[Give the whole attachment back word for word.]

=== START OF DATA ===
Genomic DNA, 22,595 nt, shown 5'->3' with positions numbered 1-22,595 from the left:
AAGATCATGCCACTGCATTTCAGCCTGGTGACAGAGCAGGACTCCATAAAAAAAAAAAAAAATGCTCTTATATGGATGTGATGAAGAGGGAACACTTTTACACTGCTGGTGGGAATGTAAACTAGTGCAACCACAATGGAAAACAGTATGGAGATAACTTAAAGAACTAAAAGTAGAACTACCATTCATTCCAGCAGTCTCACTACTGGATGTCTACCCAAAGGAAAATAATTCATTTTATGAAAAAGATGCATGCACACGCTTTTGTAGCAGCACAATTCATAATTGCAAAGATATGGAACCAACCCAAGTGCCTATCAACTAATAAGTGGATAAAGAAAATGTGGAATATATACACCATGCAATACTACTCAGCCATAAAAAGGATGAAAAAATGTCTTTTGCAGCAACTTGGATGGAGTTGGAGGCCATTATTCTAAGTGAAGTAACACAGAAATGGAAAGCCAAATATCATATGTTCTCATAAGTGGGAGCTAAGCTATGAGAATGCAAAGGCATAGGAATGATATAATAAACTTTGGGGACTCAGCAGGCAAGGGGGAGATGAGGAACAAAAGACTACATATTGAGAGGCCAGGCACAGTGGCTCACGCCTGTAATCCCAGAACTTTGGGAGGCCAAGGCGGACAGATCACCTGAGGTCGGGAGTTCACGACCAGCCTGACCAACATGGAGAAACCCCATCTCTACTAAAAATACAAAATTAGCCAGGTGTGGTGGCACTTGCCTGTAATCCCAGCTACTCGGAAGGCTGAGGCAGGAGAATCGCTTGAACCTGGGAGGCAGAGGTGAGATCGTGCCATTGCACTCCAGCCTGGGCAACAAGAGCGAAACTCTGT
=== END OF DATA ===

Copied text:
Genomic DNA, 22,595 nt, shown 5'->3' with positions numbered 1-22,595 from the left:
AAGATCATGCCACTGCATTTCAGCCTGGTGACAGAGCAGGACTCCATAAAAAAAAAAAAAAATGCTCTTATATGGATGTGATGAAGAGGGAACACTTTTACACTGCTGGTGGGAATGTAAACTAGTGCAACCACAATGGAAAACAGTATGGAGATAACTTAAAGAACTAAAAGTAGAACTACCATTCATTCCAGCAGTCTCACTACTGGATGTCTACCCAAAGGAAAATAATTCATTTTATGAAAAAGATGCATGCACACGCTTTTGTAGCAGCACAATTCATAATTGCAAAGATATGGAACCAACCCAAGTGCCTATCAACTAATAAGTGGATAAAGAAAATGTGGAATATATACACCATGCAATACTACTCAGCCATAAAAAGGATGAAAAAATGTCTTTTGCAGCAACTTGGATGGAGTTGGAGGCCATTATTCTAAGTGAAGTAACACAGAAATGGAAAGCCAAATATCATATGTTCTCATAAGTGGGAGCTAAGCTATGAGAATGCAAAGGCATAGGAATGATATAATAAACTTTGGGGACTCAGCAGGCAAGGGGGAGATGAGGAACAAAAGACTACATATTGAGAGGCCAGGCACAGTGGCTCACGCCTGTAATCCCAGAACTTTGGGAGGCCAAGGCGGACAGATCACCTGAGGTCGGGAGTTCACGACCAGCCTGACCAACATGGAGAAACCCCATCTCTACTAAAAATACAAAATTAGCCAGGTGTGGTGGCACTTGCCTGTAATCCCAGCTACTCGGAAGGCTGAGGCAGGAGAATCGCTTGAACCTGGGAGGCAGAGGTGAGATCGTGCCATTGCACTCCAGCCTGGGCAACAAGAGCGAAACTCTGT